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Bash the Pak-Fa thread

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I like it.  If they can get it to work and into serial production.  It's just not as stealth optimized, especially from the rear aspect as the F-22 and F-35.  They also need to get the new engines for it working and into production.

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"Not as stealth optimized" is another way of saying "not compromised for stealth".

 

AFAIK, the Izd. 30 engines will complete rig-testing this coming year. 

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Someone on SA used the phrase "Man-pack the Fagot launchers" like three years ago (and not as a joke), and I still giggle about it.

That reminds me of the time my highschool chemistry teacher said "Kids, be sure to grease your stopcocks."  Much giggling ensued.  

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The test models are using AL-41Fs, which IIRC are roughly comparable to F120s, but production models will use the izdeliye 30, which is supposed to be some super-duper engine.

 

AL-41F1, which is a ginned-up AL-31.  Original AL-41F was the engine intended for MiG 1.44.

 

izd. 30 will be the F120 equivalent with variable bypass ratio.  The current engine is more like an F100-PW-132 equivalent (only with a much higher BPR).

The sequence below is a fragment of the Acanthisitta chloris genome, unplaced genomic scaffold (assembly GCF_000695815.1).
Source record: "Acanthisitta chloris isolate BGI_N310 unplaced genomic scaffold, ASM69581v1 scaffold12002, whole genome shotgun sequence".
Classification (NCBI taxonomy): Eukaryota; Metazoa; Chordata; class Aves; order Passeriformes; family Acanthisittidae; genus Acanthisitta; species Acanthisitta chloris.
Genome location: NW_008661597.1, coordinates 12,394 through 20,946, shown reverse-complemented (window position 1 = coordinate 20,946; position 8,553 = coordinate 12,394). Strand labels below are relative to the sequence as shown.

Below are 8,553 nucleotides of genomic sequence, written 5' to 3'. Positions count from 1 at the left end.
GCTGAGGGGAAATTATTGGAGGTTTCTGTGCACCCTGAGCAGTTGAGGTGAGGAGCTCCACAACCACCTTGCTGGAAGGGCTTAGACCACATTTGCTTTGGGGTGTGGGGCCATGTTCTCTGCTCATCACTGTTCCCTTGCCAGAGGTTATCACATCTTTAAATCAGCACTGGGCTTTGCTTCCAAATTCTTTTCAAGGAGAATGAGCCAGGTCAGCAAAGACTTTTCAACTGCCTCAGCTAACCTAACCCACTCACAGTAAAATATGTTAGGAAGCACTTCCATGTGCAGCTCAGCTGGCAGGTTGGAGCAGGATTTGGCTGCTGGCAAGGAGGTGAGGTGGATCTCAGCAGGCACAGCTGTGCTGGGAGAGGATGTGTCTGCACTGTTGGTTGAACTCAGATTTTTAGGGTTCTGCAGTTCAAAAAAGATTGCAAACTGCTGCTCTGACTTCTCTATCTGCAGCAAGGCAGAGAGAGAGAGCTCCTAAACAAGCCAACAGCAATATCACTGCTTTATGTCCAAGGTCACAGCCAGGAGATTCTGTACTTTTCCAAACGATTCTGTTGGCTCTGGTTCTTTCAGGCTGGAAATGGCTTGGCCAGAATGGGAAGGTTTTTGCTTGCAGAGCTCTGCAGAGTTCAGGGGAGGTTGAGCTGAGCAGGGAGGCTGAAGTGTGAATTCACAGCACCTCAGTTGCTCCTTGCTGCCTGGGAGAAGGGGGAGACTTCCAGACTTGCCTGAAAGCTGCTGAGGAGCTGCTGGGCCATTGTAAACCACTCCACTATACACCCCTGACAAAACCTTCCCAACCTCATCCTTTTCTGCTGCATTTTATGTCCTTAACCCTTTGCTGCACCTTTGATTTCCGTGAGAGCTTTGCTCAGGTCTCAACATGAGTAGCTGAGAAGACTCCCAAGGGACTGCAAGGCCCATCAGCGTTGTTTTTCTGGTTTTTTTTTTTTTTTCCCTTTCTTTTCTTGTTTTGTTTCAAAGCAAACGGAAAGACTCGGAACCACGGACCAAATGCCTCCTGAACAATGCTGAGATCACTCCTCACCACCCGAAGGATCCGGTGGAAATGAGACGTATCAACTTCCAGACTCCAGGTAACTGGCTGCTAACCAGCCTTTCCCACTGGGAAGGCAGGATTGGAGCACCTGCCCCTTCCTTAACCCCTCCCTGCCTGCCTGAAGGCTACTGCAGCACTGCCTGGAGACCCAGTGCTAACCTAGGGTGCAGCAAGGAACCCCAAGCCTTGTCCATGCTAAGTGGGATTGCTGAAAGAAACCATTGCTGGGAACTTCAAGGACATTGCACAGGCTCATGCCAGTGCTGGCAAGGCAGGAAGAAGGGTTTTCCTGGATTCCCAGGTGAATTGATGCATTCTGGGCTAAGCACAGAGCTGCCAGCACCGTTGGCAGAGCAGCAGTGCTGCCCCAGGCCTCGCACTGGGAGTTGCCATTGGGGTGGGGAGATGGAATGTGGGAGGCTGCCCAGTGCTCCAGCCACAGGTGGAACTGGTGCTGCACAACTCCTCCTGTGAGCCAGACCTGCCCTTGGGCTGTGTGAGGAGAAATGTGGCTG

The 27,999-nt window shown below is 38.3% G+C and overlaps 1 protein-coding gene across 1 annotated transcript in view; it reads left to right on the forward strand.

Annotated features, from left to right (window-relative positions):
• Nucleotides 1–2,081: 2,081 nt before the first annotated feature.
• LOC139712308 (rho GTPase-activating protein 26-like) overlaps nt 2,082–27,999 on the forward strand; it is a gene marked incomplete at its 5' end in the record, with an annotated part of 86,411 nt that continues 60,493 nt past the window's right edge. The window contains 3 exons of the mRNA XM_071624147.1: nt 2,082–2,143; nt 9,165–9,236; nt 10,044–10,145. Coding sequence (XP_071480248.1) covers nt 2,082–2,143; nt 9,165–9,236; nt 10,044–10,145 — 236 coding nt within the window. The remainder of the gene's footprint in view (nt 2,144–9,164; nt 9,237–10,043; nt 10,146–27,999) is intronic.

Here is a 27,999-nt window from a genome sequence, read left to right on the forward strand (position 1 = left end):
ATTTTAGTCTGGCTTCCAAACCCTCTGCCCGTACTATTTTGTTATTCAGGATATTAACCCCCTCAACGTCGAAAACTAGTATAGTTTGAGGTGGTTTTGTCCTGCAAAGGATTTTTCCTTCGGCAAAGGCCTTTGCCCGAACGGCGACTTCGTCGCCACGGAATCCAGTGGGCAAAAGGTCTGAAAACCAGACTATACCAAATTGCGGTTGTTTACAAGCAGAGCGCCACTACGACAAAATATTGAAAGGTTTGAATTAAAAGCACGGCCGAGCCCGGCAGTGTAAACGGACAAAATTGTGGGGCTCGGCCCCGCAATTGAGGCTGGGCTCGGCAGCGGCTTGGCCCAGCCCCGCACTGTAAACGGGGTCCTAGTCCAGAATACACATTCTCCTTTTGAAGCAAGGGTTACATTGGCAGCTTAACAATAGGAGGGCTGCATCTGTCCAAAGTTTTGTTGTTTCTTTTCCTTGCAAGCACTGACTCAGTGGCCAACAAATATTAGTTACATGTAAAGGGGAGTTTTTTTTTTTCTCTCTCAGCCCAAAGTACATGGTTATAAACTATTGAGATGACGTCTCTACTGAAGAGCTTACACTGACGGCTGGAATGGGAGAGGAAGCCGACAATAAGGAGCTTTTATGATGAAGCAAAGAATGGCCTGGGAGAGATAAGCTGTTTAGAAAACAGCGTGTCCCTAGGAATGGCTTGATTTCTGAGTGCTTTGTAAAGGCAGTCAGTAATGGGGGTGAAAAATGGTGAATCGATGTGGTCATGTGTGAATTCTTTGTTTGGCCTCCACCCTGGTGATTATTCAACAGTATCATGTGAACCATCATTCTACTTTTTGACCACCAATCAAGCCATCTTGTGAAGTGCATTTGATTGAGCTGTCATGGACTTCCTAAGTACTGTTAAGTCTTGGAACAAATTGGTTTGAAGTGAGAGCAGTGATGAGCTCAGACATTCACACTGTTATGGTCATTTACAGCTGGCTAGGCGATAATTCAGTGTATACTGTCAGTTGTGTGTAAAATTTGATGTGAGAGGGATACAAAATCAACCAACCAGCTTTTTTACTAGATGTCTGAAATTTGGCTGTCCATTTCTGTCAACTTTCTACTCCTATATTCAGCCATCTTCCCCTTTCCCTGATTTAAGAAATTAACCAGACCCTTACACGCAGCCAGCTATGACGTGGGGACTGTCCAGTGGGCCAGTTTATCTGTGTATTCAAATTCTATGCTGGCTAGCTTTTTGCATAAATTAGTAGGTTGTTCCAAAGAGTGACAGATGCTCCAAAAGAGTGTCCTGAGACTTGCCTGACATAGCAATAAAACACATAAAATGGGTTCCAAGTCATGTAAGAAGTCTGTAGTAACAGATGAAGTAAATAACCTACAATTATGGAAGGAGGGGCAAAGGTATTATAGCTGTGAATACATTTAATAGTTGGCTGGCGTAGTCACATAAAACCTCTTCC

If Pratt and Whitney were to make a moderate bypass ratio version of the F119 with a circular nozzle, it would put all existing fighter engines to shame including the next-generation Russian and Chinese designs.  Sadly, the F135 is downrated for export.

 

Sukhoi will have to convincingly demonstrate that PAK-FA requires less cost and man-hours of maintenance to keep flying than a flanker to make it attractive to export customers.  IMO, that's likely to be the biggest weakness.

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......

Sukhoi will have to convincingly demonstrate that PAK-FA requires less cost and man-hours of maintenance to keep flying than a flanker to make it attractive to export customers.  IMO, that's likely to be the biggest weakness.

Well, they are building a jet for specific country airfocres, not Air Forces for a jet. Same thing with Armata, i guess.

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Thank you for the clarification.

 

You're welcome.  Now if we could only convince the Russians to adopt sensible designation schemes for all their stuff.

 

Well, they are building a jet for specific country airfocres, not Air Forces for a jet. Same thing with Armata, i guess.

 

So?  Every air force is going to want reasonable maintenance hours and costs on a fighter.  The SU-27 was an export success in spite of its engine TBO.  Export customers tolerated poor engine TBO because it was such a monstrously capable aircraft, not because they restructured to make engine TBO somehow irrelevant.

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Hmmm... so I'm supposed to find something wrong with the PAK-FA?  Um, I'll try I guess.